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How do we sense, perceive and see the world? Kolb & Whishaw Ch 9

Receptive Field Region of the visual world that stimulates a receptor cell or neuron
Optic Flow Streaming of visual stimuli that accompanies an observer's forward movement through space
Auditory Flow Change in sound heard as a person moves past a sound source or as a sound source moves past a person
Topographic Map Spatially organized neural representation of the external world
Sensation Registration of physical stimuli from the environment by the sensory organs
Perception Subjective interpretation of sensations by the brain
Retina Light-sensitive surface at the back of the eye consisting of neurons and photoreceptor cells
Fovea Region at the center of the retina that is specialized for high acuity; its receptive fields are at the center of the eye's visual field
Blind Spot Region of the retina where axons forming the optic nerve leave the eye and where blood vessels enter and leave; has no photoreceptors and is thus blind
Rod Photoreceptor specialized for functioning at low light levels
Cone Photoreceptor specialized for color and high visual acuity
Retinal Ganglion Cell (RGC) One of a group of retinal neurons with axons that give rise to the optic nerve
Magnocellular (M) Cell Large-celled visual-system neuron that is sensitive to moving stimuli
Parvocellular (P) Cell Small-celled visual-system neuron that is sensitive to form and color differences
Optic Chiasm Junction of the optic nerves, one from each eye, at which the axons from the nasal (inside-nearer the nose) halves of the retinas cross to the opposite side of the brain
Geniculostriate System Projections from the retina to the lateral geniculate nucleus to the visual cortex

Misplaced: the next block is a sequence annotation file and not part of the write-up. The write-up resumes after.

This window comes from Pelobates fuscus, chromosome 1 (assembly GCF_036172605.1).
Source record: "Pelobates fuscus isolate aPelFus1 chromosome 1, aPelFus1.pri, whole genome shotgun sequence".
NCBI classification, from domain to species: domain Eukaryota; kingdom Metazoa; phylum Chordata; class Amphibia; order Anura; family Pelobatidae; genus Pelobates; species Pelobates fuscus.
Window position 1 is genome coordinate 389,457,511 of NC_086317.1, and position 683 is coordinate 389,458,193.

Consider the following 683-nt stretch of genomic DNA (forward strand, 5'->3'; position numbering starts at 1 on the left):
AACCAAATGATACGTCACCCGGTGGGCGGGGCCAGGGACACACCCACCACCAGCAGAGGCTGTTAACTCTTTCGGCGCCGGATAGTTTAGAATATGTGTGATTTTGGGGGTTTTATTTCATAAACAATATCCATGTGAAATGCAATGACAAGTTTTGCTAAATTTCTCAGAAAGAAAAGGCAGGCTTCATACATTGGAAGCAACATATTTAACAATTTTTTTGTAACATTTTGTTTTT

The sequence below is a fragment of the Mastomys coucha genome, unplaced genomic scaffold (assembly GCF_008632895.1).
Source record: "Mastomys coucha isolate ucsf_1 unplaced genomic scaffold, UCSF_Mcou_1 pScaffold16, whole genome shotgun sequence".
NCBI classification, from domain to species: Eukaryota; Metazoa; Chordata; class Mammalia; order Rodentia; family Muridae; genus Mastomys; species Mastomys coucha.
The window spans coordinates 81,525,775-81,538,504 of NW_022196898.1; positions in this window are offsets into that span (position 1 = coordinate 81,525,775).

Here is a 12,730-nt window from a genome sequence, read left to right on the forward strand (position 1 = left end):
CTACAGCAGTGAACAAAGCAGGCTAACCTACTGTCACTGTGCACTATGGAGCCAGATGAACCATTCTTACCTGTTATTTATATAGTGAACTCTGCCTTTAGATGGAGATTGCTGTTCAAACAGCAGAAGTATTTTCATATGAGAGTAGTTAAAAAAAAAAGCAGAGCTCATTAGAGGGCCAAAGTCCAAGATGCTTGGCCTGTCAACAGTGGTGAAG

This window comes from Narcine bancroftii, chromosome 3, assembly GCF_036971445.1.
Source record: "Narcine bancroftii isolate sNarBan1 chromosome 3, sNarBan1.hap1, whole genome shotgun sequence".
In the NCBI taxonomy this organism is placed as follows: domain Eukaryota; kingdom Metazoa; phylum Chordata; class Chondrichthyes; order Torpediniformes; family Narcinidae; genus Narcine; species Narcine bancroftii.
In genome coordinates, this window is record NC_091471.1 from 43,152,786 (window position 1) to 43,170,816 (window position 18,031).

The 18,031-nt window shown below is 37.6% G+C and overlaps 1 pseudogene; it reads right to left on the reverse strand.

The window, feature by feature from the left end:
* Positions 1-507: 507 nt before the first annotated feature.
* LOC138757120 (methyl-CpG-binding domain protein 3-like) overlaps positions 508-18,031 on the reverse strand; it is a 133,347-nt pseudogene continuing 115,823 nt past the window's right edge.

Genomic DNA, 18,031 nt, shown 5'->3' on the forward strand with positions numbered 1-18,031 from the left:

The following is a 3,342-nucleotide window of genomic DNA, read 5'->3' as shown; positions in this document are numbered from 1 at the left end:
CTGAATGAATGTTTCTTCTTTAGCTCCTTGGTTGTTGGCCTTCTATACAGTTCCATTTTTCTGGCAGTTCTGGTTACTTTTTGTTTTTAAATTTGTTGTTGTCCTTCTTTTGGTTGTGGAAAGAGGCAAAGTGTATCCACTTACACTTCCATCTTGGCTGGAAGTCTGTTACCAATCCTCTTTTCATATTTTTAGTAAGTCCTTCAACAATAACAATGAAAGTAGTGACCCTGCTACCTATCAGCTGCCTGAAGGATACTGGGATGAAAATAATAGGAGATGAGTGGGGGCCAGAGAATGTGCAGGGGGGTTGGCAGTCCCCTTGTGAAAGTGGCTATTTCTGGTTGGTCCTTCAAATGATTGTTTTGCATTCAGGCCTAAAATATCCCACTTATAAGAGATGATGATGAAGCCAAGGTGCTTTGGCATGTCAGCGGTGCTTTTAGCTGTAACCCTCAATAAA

Striate Cortex Primary visual cortex (V1) in the occipital love; its striped appearance when stained gives it this name
Tectopulvinar System Projections from the retina to the superior colliculus to the pulvinar (thalamus) to the parietal and temporal visual areas
Cortical Column Cortical organization that represents a functional unit six cortical layers deep and approximately 0.5 millimeter square and that is perpendicular to the cortical surface
Primary Visual Cortex (V1) Striate cortex that receives input from the lateral geniculate nucleus
Extrastriate (Secondary Visual) Cortex Visual cortical areas outside the striate cortex
Blob Region in the visual cortex that contains color-sensitive neurons, as recealed by staining for cytochrome oxidase
Visual Field Region of the visual world that is seen by the eyes
Luminance Contrast The amount of light reflected by an object relative to its surroundings
Ocular-dominance Column Functional column in the visual cortex maximally responsive to information coming from one eye
Trichromatic Theory Explanation of color vision based on the coding of three primary colors: red, green, and blue
Opponent-process theory Explanation of color vision that emphasizes the importance of the opposition of pairs of colors: red versus green and blue versus yellow
Color Constancy Phenomenon whereby the perceived color of an object tends to remain constant relative to other colors, regardless of changes in illumination
Homonymous Hemianopia Blindness of an entire left or right visual field
Quadrantanopia Blindness of one quadrant of the visual field
Scotoma Small blind spot in the visual field caused by migraine of by a small lesion of the visual cortex
Visual-form Agnosia Inability to recognize objects or drawings of objects
Optic Ataxia Deficit in the visual control of reaching and other movements
Created by: dkbjornn
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